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HOME  > Past issues  > 2017 December 20 - 2018 January 9  > JCP Koike in Mindan’s organ paper: Remorse over past war of aggression is basis for true Japan-S. Korea friendship
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2017 December 20 - 2018 January 9 [JCP]

JCP Koike in Mindan’s organ paper: Remorse over past war of aggression is basis for true Japan-S. Korea friendship

January 3, 2018
January 3, 2018

The organ paper of the Korean Residents Union in Japan (Mindan) on January 1 carried an interview with Japanese Communist Party Secretariat Head Koike Akira under the headline reading, “Japan needs to sincerely face its past act of invasion.”

In the “Mindan Shimbun” interview, Koike pointed out that the question is whether the Japanese side can adopt a sincere stance toward its invasion of and colonial rule over the Korean Peninsula as a precondition for building a heart-to-heart friendship between Japan and South Korea. Koike went on to say that Japan needs to squarely face its past deeds and deepen an understanding of them, which is an essential basis for helping peoples in the two countries get to know each other.

Koike stressed, “Even though 73 years have passed since the end of the war, it seems that the Japanese government is still reluctant to accept Japan’s past history.” He noted that although Prime Minister Abe Shinzo’s statement on the 70th anniversary of the end of WWII used the word “invasion”, the statement did not clarify who had done that. Koike criticized Abe’s statement for lacking remorse over the fact that Japan has to own up to its responsibility for its past war of aggression.

Koike said that biased views of the history are the root cause of hate speech against foreign residents and other minorities in Japan. He talked about the JCP history in which after the March 1st Korean independence movement in 1919, the JCP expressed its solidarity with the popular uprising on the Korean Peninsula. Koike said, “The JCP has the responsibility and qualification to fight against historical revisionism. In order to achieve a real Japan-South Korea friendship, the JCP will play its role.”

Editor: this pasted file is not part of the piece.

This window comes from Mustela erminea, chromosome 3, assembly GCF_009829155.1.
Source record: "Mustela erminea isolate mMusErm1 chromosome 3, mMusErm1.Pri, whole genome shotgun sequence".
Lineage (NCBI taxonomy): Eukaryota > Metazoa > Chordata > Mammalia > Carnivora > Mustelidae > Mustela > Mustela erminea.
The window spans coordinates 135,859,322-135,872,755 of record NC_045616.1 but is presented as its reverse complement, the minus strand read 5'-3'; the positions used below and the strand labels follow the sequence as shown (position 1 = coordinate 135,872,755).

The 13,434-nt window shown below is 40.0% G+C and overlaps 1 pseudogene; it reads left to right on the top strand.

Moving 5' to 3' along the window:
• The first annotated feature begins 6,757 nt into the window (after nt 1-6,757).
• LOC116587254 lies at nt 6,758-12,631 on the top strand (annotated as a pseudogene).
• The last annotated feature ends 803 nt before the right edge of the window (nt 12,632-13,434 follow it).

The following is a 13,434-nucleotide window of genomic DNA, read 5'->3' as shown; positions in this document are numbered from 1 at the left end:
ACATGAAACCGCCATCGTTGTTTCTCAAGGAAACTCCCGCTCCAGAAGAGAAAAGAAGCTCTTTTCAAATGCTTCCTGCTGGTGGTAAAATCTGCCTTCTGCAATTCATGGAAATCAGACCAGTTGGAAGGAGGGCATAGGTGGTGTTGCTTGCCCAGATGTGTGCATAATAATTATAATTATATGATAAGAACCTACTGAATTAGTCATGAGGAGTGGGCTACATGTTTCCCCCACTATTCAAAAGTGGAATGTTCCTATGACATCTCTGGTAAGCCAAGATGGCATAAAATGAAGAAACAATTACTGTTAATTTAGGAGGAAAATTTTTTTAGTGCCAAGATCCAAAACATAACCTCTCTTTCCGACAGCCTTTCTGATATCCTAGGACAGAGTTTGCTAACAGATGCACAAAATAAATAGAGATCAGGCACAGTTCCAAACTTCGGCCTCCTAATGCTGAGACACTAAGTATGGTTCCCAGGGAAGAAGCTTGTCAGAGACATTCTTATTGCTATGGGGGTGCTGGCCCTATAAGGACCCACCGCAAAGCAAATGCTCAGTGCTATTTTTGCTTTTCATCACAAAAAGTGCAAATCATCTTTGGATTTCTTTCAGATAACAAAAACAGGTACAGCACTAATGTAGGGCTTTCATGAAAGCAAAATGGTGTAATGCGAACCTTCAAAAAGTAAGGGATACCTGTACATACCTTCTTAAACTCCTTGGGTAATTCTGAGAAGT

Koike argued that permanent foreign residents should have the right to vote as they are members of local communities, in light of the historical facts, the constitutional principle of local autonomy, and the international trend. He expressed his determination to urgently realize the extension of suffrage through joint efforts across party lines.

Concerning the North Korea crisis, Koike explained the party’s proposal for the creation of a community of peace and cooperation in Northeast Asia. He underscored the importance of nurturing mutual trust by using the Six-Party Talks aiming to deter North Korea’s nuclear and missile development programs. Koike stressed, “The JCP will work to help solve various pending issues between Japan and South Korea, which will also contribute to giving shape to the JCP’s proposal. The need for Japan is to embrace a solid historical recognition of its past.”
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